A tool to create an “unbreakable” internet under oppressive, censorship regimes

It may be called the World Wide Web, but in some parts of the world large parts of the internet are blocked or censored.

A non-profit organization has developed a program to bypass censorship called Lantern. The organization says its user base has grown nearly 400% since the protests began in Iran two months ago, and 13% of Iran’s internet capacity is powered by the app.

Marketplace’s Kimberly Adams spoke with one of Lantern’s developers. Because he works in countries with oppressive regimes, we use the pseudonym “Lucas” to protect his identity. According to him, Lantern is part of a strategy to create an “unbreakable” internet.

Below is an edited transcript of their conversation.

Lucas: Thus, an unbreakable internet would be an internet free from checkpoints whenever possible. So the internet right now has all kinds of layers that can really be broken, whether it’s a power switch in a data center that any country can turn to block access to millions of people. So the Internet Engineering Task Force goes deep in terms of protocols designed to make traffic more private and more durable. It also refers to the levels of legislation that countries pass to ensure that the internet is more private and more resistant to these checkpoints.

Kimberly Adams: What makes the way a flashlight works, for example, different from what people in Russia use [virtual private networks] bypass censorship there?

Lucas: So Lantern works like a VPN on your phone, so there are definitely similarities to what you’re talking about. Traditional VPNs are slightly different in the sense that they all run VPN protocols. So from a censorship point of view, they can see that traffic and if they want to block VPNs, they turn off all that traffic. So blocking a normal VPN type that doesn’t do some of these more complex things is really irrelevant.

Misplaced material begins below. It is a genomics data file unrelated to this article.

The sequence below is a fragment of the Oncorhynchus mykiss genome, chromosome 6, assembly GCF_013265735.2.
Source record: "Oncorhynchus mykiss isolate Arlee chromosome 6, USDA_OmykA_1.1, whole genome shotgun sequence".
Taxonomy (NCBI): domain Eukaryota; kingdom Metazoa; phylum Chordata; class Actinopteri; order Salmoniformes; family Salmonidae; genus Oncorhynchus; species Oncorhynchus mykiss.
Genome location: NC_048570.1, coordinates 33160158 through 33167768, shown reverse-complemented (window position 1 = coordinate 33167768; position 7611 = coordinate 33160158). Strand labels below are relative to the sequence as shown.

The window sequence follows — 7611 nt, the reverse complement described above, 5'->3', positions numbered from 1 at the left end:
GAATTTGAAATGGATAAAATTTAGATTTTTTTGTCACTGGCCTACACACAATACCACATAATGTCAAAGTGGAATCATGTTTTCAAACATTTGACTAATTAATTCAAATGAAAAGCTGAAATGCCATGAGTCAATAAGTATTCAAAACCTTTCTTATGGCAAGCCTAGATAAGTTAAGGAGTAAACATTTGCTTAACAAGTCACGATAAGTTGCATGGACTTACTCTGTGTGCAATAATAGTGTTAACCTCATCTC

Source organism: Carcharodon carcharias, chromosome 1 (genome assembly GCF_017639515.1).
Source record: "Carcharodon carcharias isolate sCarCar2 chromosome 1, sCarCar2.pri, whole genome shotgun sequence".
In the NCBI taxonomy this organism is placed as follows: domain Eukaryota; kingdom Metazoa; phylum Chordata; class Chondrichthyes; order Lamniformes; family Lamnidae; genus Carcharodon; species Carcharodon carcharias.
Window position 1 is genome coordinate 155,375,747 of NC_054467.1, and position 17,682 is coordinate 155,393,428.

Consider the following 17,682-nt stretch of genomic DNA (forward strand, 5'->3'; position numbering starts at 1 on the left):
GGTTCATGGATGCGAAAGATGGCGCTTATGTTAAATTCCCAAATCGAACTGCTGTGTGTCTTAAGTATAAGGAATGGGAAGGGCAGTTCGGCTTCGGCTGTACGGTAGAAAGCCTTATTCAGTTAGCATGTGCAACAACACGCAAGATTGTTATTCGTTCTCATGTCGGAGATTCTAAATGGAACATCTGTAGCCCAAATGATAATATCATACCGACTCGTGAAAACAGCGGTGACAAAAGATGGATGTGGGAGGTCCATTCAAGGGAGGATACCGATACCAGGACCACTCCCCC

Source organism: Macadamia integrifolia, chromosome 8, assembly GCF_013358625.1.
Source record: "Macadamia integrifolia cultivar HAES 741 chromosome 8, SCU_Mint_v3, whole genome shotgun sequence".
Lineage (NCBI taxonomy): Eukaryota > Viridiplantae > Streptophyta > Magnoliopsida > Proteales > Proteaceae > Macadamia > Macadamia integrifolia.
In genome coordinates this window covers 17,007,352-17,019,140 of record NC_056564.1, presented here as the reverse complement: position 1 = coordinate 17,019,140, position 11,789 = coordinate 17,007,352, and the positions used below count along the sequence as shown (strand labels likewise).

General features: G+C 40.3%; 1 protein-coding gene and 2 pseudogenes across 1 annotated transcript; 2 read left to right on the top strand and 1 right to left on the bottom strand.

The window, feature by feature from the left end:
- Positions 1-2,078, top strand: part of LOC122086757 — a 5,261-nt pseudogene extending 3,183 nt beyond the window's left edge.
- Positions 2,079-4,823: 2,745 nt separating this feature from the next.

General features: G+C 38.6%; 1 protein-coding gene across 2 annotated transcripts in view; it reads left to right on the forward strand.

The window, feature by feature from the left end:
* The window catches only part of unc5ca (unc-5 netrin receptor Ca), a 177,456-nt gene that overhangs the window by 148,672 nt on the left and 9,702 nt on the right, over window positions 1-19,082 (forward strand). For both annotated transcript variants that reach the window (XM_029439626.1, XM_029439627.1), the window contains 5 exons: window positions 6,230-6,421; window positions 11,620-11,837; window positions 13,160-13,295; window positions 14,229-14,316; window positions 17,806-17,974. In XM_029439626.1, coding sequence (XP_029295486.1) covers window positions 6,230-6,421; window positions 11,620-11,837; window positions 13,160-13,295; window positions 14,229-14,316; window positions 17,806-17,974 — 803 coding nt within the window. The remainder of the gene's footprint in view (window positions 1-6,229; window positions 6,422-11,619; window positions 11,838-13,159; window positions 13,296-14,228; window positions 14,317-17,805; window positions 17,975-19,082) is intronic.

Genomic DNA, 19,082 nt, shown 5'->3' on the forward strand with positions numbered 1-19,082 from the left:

Adams: The flashlight can be quite complicated to access on your phone. One of our producers tried it themselves. How do you get off that hill in some of these countries where you operate?

Lucas: For sure. Of course, the ideal would be to be able to install these apps on your phone only through the app stores, but that’s not a reality because Apple doesn’t allow it, because they follow local laws, or because these countries make it very difficult. . So people can access our app on GitHub. This means that in order to block access to Lantern installers, they would have to block all of GitHub. And it’s difficult for a lot of these countries because they rely so much on GitHub for their day-to-day work and the day-to-day developers doing what they do. So countries all over the world are reluctant to take this step because the collateral damage is too great.

Adams: The software is free for all users, so where does Lantern get its funding?

Lucas: So the one exception to this is the data cap in China. So I think users get 256 megabytes of data every day. And besides, we choke you. So, if you want unlimited access, you should get Lantern Pro. And then, actually in Iran, the traffic is so unusual right now that we had to do something similar there. I think this is currently the 2 gigabyte limit for users in Iran. Also, if you want unlimited access, you need to buy Lantern Pro, which is very difficult especially for Iranians due to US sanctions. So most of our funding comes from our users and then we get government funding from the US State Department as well as other countries. [nongovernmental organizations].

Adams: You are a small company. What role do you see for other tech firms in the idea of ​​creating an unbreakable internet?

Lucas: With everything happening in Iran at the moment, the urgency of this issue has become clearer than ever. You have teenage girls being tortured and dying for the right to wear what they want and express themselves however they want. I think the global internet community and certainly the cloud providers have been really lazy to buy into the idea that we need to do these things now because people’s lives are really at stake. The rise of authoritarianism around the world is such that we must implement this basic type of free society as soon as possible, because the stakes seem ever higher.

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